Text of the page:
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quick fix (is there no such thing) for Nitrogen deficiency

Fall River, MA

I'm looking to till a new garden plot this weekend and my soil test shows that there is very little Nitrogen in the soil. I'm wondering what would be the best thing to add (and how much of it) to bring the Nitrogen level up. P and K look good. I'm all for composting, but having just moved into the house last year, I don't have any of my own.

So, yes, I'm looking for a quick fix for the lack of Nitrogen (I've got tomatoes that are ready to go in the ground). Compost? Urea? How much? Any advice is greatly appreciated.

Charlotte, NC(Zone 7b)

Try blood meal - follow directions on the package.

North Ridgeville, OH(Zone 5b)

An effective and inexpensive choice is alfalfa meal (which also has valuable trace minerals), but the cheapest nitrogen boost is probably kitchen scraps (especially fruits & vegetables) blended to mush and poured into a hole next to the plant. See http://davesgarden.com/community/forums/t/1182911/ for an ongoing kitchen scraps discussion, and http://compost.css.cornell.edu/OnFarmHandbook/apa.taba1.html for a list of raw materials for composting that has a handy column for nitrogen percentage by dry weight.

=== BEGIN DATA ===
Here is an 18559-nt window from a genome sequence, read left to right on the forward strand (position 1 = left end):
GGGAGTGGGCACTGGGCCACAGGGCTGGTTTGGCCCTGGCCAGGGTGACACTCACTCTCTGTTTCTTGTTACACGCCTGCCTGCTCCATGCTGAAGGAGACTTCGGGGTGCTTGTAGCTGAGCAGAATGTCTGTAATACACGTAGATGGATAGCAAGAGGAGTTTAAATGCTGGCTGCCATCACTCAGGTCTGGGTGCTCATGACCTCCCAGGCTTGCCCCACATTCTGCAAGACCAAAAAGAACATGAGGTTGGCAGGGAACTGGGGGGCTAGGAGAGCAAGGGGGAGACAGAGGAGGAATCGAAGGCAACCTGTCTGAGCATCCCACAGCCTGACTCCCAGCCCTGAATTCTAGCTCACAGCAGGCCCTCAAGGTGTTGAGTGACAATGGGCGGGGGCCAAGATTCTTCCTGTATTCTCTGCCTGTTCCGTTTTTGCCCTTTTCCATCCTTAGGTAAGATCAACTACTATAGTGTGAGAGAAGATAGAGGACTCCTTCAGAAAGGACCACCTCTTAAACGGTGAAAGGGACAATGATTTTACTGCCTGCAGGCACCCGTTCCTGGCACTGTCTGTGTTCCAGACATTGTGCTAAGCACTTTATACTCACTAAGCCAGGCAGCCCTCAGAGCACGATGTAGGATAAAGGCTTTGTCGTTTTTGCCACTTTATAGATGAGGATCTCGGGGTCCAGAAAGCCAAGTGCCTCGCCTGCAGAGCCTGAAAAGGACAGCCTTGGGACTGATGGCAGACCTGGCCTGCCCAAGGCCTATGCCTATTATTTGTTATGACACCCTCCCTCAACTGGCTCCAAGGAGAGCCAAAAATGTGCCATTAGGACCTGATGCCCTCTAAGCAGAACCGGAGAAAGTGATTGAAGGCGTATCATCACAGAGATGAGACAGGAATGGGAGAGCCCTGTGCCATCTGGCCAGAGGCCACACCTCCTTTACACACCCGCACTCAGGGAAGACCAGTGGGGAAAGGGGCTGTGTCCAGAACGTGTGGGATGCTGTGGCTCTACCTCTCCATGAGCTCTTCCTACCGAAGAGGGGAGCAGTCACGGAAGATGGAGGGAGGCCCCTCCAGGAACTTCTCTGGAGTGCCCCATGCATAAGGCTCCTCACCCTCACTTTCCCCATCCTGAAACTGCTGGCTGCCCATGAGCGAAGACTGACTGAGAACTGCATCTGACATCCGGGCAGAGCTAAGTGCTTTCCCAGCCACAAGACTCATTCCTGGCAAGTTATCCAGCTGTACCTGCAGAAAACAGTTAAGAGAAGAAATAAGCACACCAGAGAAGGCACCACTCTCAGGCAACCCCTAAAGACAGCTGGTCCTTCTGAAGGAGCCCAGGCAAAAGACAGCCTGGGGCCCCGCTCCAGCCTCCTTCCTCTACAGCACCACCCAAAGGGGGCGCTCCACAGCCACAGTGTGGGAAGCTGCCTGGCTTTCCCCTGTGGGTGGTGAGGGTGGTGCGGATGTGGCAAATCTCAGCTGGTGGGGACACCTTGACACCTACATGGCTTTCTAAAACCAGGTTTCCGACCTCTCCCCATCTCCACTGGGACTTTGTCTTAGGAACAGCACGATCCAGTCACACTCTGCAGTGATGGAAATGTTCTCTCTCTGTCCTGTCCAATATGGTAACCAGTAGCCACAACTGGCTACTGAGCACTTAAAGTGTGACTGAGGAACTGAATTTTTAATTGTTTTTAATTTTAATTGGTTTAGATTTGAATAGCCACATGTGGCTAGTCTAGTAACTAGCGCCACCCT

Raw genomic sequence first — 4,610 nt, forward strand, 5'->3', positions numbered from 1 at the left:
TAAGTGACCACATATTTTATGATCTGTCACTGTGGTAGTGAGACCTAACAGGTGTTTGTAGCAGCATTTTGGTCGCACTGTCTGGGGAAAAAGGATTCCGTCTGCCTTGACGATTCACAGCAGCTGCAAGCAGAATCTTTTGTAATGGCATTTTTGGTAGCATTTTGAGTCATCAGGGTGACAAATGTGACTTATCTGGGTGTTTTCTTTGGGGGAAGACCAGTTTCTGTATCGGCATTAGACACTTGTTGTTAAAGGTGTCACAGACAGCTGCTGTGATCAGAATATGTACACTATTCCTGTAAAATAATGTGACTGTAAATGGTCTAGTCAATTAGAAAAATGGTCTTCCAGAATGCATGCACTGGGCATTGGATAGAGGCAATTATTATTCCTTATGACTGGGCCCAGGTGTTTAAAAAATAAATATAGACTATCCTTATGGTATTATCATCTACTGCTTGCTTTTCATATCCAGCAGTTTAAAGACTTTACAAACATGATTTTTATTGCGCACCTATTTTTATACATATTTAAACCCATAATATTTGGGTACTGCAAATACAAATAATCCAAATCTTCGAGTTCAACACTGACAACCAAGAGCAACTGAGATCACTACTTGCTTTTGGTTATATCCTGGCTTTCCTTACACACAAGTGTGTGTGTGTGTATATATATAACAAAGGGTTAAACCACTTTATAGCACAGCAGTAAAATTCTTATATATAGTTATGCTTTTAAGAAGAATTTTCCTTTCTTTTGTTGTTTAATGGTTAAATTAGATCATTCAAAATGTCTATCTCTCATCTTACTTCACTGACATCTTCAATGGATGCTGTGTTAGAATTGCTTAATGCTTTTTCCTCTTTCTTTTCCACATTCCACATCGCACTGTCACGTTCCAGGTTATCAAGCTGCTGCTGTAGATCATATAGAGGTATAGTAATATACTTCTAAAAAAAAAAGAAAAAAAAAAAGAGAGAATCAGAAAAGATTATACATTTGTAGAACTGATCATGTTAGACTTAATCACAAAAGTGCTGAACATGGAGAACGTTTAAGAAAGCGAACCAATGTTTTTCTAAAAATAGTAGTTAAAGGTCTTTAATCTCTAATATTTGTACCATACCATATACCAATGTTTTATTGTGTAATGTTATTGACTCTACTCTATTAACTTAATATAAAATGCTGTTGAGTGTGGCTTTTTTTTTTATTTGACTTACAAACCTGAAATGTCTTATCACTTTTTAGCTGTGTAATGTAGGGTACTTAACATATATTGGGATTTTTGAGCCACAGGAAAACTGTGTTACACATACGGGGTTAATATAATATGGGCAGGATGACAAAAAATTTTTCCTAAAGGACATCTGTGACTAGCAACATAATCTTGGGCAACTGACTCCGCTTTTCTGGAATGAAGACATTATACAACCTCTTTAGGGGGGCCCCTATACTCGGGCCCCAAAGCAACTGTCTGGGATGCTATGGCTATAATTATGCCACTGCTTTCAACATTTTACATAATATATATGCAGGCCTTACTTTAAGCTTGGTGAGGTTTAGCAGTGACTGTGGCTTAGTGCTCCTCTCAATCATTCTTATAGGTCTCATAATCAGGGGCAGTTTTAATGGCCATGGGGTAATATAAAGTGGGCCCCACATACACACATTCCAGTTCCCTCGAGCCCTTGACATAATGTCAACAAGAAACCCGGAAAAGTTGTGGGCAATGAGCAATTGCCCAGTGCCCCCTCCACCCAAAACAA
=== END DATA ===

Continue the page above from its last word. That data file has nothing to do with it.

I must offer a warning, though. I've discovered the hard way that overdoing the nitrogen-rich soil amendments can cause problems: http://davesgarden.com/guides/articles/view/1976/

Everett, WA(Zone 8a)

I've seen warnings to NOT pace urea near sprouting seeds, and in any event to stay under 10 pounds per acre unless you can count on at least 1/4" of rain within a day or so 9and even then, stay under 20 pounds per acre).

On the other hand, I read one source that was considering adding 100 pounds per acre in one shot, since he expected somee crop to pull that much out.

Personally, even on established lawn, shurbs and trees, I spread it very thinly and several times per year to avoid burning: a 50-pound bag lasted me more than two years on about one acre.

Some advice that I think is sound:

Spread thinly to avoid burning.
Water it in to prevent loss due to turning into ammonia.
Don't apply before heavy rain: it is soluble and could wash right out.
Apply frequently and lightly, ratjher than in one heavy dose.

Best of all it to till it under during application, to get it into the soil.

The advatage is that it is cheap and concentrated: a 50-pound bag of 45-0-0 has more N than TWO TONS of compost that has 0.5% N.

On the other hand, your soil might need the 3,955 pounds of organic matter in that compoost even more than it needs the Nitrogen!

I would urge applying all the compost you can afford and haul to a new garden plot. Till it in with a little generic chemical fertilizer, whatever is handy.

Then, frequent light applications of any cheap high-N chemical fertilizer for the first few years, until you get a soil test that shows 'adequate' N for low-intensity gardening.

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